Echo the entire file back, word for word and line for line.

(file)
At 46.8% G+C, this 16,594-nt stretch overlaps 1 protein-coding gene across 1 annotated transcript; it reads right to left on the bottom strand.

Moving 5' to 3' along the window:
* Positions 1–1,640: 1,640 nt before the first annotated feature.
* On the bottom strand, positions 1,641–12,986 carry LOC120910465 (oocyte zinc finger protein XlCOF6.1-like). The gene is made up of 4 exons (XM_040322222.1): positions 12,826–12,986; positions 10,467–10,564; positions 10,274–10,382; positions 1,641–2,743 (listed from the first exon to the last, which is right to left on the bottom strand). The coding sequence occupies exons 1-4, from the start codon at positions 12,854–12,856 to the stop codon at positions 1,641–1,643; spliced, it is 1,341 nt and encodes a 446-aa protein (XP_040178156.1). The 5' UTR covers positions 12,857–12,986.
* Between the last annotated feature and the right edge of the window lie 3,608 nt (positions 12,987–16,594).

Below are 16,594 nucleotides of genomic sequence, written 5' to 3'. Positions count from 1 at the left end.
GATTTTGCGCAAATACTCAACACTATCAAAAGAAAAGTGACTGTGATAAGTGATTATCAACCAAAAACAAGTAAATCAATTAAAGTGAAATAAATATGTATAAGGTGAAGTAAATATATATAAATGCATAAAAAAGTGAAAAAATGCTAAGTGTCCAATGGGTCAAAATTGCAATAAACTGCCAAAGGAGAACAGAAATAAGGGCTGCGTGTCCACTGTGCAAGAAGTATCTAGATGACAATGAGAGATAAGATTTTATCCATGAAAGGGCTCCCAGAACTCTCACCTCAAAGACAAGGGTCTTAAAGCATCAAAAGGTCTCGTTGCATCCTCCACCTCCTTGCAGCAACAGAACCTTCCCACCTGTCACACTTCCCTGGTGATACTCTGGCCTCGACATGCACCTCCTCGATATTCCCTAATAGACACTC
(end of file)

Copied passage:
At 46.8% G+C, this 16,594-nt stretch overlaps 1 protein-coding gene across 1 annotated transcript; it reads right to left on the bottom strand.

Moving 5' to 3' along the window:
* Positions 1–1,640: 1,640 nt before the first annotated feature.
* On the bottom strand, positions 1,641–12,986 carry LOC120910465 (oocyte zinc finger protein XlCOF6.1-like). The gene is made up of 4 exons (XM_040322222.1): positions 12,826–12,986; positions 10,467–10,564; positions 10,274–10,382; positions 1,641–2,743 (listed from the first exon to the last, which is right to left on the bottom strand). The coding sequence occupies exons 1-4, from the start codon at positions 12,854–12,856 to the stop codon at positions 1,641–1,643; spliced, it is 1,341 nt and encodes a 446-aa protein (XP_040178156.1). The 5' UTR covers positions 12,857–12,986.
* Between the last annotated feature and the right edge of the window lie 3,608 nt (positions 12,987–16,594).

Below are 16,594 nucleotides of genomic sequence, written 5' to 3'. Positions count from 1 at the left end.
GATTTTGCGCAAATACTCAACACTATCAAAAGAAAAGTGACTGTGATAAGTGATTATCAACCAAAAACAAGTAAATCAATTAAAGTGAAATAAATATGTATAAGGTGAAGTAAATATATATAAATGCATAAAAAAGTGAAAAAATGCTAAGTGTCCAATGGGTCAAAATTGCAATAAACTGCCAAAGGAGAACAGAAATAAGGGCTGCGTGTCCACTGTGCAAGAAGTATCTAGATGACAATGAGAGATAAGATTTTATCCATGAAAGGGCTCCCAGAACTCTCACCTCAAAGACAAGGGTCTTAAAGCATCAAAAGGTCTCGTTGCATCCTCCACCTCCTTGCAGCAACAGAACCTTCCCACCTGTCACACTTCCCTGGTGATACTCTGGCCTCGACATGCACCTCCTCGATATTCCCTAATAGACACTC